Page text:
While the most visible change will be the appointment of a new education secretary, union leaders are hoping the Biden administration will also provide a new level of support for public education, from pre-K through college.
“We’re expecting a commitment to strengthen and invest in public education,” said NYSUT President Andy Pallotta.
“We have a lengthy wish list.”
Topping the agenda is a COVID-19 relief package with significant aid to schools, towns, cities and states, so they can recoup pandemic expenses and help schools recover from the devastating academic and social effects on students.
“The digital divide is real and must be closed,” Pallotta said. “Too many students are lacking access to high-speed internet or devices. Even after the pandemic is over, remote access is a basic necessity.”
A similar investment is needed for modernization of school buildings. The pandemic exposed the poor condition of too many school buildings — old heating systems, cramped spaces, a lack of ventilation and windows that can’t open. Federal funding is desperately needed so all schools can reopen safely.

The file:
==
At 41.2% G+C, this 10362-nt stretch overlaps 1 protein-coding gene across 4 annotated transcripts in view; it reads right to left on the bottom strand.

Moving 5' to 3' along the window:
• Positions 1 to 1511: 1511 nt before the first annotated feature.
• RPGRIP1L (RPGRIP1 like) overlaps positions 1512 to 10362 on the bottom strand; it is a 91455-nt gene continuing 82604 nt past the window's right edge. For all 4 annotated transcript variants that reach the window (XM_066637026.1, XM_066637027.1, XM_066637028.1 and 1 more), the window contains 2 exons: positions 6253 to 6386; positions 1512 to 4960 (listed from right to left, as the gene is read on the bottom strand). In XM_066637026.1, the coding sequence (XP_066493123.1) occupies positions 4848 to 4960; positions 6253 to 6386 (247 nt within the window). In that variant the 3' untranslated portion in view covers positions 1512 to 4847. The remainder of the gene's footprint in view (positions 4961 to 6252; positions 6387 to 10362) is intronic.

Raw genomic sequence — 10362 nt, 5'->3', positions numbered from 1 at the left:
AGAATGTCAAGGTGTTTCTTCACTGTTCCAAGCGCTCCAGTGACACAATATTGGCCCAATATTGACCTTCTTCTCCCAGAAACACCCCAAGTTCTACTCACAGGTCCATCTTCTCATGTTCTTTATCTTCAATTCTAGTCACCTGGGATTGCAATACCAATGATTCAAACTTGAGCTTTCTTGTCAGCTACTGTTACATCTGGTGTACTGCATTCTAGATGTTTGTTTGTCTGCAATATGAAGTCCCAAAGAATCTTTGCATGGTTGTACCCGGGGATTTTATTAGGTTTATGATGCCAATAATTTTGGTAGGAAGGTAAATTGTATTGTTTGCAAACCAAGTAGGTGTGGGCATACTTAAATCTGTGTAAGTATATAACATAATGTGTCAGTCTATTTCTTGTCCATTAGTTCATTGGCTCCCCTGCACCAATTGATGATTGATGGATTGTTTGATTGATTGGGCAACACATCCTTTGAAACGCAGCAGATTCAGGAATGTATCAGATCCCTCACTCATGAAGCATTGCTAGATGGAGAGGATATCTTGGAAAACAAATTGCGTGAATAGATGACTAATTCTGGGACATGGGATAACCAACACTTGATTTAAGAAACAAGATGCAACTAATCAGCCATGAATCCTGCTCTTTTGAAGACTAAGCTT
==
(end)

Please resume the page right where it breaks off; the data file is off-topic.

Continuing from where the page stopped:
Other initiatives on our federal wish list include: Increase funding for Title 1 programs, special education services and community schools;
- Expand Universal Pre-K for all 3- and 4-year-olds; Double the number of psychologists, counselors, nurses, social workers and other health professionals in schools;
- Expand access to higher education with debt-free public colleges;
- Strengthen the Public Service Loan Forgiveness program; End the federal education agency’s obsession with standardized tests;
- Invest in meaningful professional learning opportunities, teacher recruitment and retention;
- Protections for DREAMers, or young undocumented immigrants brought to the U.S. as children; and
- Restore the Education Department’s Office for Civil Rights, to promote racial and social justice.